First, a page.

“It feels so great,” Maldonado said at a press conference Friday. “I’m so happy to be home.”
Yanira’s sister-in-laws from Utah, Becky Maldonado and Amy Rayner, traveled to Arizona to be with her. They always kept hope a judge would free Maldonado.
“We just jumped for joy when we found out,” Rayner said by phone Friday.
Before Maldonado’s release, Mexican court officials reviewed surveillance footage of Yanira and Gary Maldonado boarding the bus. It showed Yanira carrying a medium-sized purse and two water bottles, while Gary carried blankets.
The Mexican soldiers who claimed they found 12 pounds of marijuana under Maldonado’s bus seat never went to court to make their case against her.
Maldonado said despite what happened she hoped her experience wouldn’t discourage others from visiting Mexico. She did warn others to be careful.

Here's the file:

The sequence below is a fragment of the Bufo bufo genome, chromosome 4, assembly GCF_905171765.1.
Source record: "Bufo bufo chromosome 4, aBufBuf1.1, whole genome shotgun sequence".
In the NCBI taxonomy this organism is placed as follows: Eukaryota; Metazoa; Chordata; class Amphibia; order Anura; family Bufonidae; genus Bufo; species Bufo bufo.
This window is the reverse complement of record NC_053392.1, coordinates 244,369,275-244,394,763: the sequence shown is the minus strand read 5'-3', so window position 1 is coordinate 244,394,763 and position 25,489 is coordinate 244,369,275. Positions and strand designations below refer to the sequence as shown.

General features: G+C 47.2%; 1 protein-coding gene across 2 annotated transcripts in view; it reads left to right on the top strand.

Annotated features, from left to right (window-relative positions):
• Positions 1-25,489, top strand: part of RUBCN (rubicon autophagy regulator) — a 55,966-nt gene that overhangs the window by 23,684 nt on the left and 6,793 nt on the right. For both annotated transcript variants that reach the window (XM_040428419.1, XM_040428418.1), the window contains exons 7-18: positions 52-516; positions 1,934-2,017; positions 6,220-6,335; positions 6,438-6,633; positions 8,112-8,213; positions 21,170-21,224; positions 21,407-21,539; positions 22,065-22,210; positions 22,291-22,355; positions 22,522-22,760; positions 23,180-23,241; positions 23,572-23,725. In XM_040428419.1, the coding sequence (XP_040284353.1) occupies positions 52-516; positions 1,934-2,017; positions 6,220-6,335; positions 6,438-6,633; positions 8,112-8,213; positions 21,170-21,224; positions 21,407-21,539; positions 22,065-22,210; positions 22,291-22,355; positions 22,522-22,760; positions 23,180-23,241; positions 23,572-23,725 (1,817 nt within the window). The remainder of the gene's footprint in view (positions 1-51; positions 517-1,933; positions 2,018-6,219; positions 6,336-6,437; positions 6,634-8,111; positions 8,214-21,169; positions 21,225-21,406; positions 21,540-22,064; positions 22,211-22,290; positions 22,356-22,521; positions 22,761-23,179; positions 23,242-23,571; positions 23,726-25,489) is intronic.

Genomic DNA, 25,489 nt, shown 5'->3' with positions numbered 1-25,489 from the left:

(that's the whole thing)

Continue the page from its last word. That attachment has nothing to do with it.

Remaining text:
“I really think that what happened to me can happen to anybody,” Maldonado said.
Maldonado hoped her story will prompt change in Mexico. She said Mexico’s justice system needs to be fixed to prevent her experience from happening to someone else.
Maldonado has family in Mexico and plans to return to visit them.
“She has just been full of smiles and smiling all the time,” Rayner said. “She doesn't even look like she's been in jail for a week.”
Rayner said the family couldn’t be more grateful. They believe the coverage of Maldonado’s story is part of the reason she is free.
“We’re just happy,” Rayner added. “We just had way too much help that it really helped us out to get her out.”